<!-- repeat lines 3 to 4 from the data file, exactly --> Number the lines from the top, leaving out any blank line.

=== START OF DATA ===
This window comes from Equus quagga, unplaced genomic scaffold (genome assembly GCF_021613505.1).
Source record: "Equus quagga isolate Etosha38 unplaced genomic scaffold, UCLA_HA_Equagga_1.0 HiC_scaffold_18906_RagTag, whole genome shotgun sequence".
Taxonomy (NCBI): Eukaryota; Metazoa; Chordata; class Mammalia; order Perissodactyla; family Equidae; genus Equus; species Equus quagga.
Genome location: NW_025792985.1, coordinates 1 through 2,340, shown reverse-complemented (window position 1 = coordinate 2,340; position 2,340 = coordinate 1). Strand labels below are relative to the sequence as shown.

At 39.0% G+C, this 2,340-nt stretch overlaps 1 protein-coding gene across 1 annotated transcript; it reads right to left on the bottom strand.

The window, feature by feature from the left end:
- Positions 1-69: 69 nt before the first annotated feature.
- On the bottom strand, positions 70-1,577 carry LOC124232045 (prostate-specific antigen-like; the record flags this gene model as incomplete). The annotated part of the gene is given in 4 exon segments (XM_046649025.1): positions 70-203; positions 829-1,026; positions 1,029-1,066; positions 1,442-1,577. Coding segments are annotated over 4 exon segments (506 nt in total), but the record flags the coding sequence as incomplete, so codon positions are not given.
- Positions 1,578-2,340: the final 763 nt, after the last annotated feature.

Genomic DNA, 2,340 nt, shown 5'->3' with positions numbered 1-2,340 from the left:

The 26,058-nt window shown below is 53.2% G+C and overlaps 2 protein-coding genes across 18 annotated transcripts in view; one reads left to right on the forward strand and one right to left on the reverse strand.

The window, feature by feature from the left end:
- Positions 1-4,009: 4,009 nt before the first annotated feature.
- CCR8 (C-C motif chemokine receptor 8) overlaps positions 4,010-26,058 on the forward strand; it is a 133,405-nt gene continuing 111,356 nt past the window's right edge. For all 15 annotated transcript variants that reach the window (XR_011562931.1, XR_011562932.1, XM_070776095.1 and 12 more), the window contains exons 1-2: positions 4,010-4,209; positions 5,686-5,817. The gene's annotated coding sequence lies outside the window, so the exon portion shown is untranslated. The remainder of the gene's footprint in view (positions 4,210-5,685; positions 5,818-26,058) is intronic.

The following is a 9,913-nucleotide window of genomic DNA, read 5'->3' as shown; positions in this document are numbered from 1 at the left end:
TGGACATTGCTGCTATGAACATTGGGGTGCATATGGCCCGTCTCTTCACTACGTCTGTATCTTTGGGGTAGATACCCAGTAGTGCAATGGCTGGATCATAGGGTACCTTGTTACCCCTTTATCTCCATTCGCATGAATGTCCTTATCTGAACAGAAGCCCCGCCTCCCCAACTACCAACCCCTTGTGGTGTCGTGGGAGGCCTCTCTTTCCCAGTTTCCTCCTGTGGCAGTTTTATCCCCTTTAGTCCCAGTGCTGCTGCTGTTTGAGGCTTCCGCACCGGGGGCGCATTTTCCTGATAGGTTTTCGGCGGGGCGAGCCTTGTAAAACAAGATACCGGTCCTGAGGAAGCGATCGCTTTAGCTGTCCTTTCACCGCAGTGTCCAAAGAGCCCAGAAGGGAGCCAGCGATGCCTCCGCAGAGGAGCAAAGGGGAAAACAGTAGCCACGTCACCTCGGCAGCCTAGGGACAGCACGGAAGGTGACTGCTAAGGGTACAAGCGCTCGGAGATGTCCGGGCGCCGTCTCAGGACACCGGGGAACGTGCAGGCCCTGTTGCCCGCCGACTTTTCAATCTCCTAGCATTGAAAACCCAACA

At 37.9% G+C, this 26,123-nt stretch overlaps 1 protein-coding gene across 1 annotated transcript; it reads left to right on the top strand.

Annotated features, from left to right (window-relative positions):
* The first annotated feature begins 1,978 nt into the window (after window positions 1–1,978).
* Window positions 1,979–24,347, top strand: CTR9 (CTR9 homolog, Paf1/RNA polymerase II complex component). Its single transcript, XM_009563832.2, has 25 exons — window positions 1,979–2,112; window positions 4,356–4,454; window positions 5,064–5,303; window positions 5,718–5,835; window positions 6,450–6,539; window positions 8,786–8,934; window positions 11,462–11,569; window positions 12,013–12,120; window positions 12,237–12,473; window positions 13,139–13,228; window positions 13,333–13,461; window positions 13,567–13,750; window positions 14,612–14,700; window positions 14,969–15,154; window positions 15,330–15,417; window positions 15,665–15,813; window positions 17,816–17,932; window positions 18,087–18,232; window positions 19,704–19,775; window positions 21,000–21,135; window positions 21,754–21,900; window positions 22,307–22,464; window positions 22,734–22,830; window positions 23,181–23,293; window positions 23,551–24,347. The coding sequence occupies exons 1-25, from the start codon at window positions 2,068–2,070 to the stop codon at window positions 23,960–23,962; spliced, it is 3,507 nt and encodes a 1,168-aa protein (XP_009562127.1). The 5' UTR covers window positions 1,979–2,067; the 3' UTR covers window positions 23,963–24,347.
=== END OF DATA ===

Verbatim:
Taxonomy (NCBI): Eukaryota; Metazoa; Chordata; class Mammalia; order Perissodactyla; family Equidae; genus Equus; species Equus quagga.
Genome location: NW_025792985.1, coordinates 1 through 2,340, shown reverse-complemented (window position 1 = coordinate 2,340; position 2,340 = coordinate 1). Strand labels below are relative to the sequence as shown.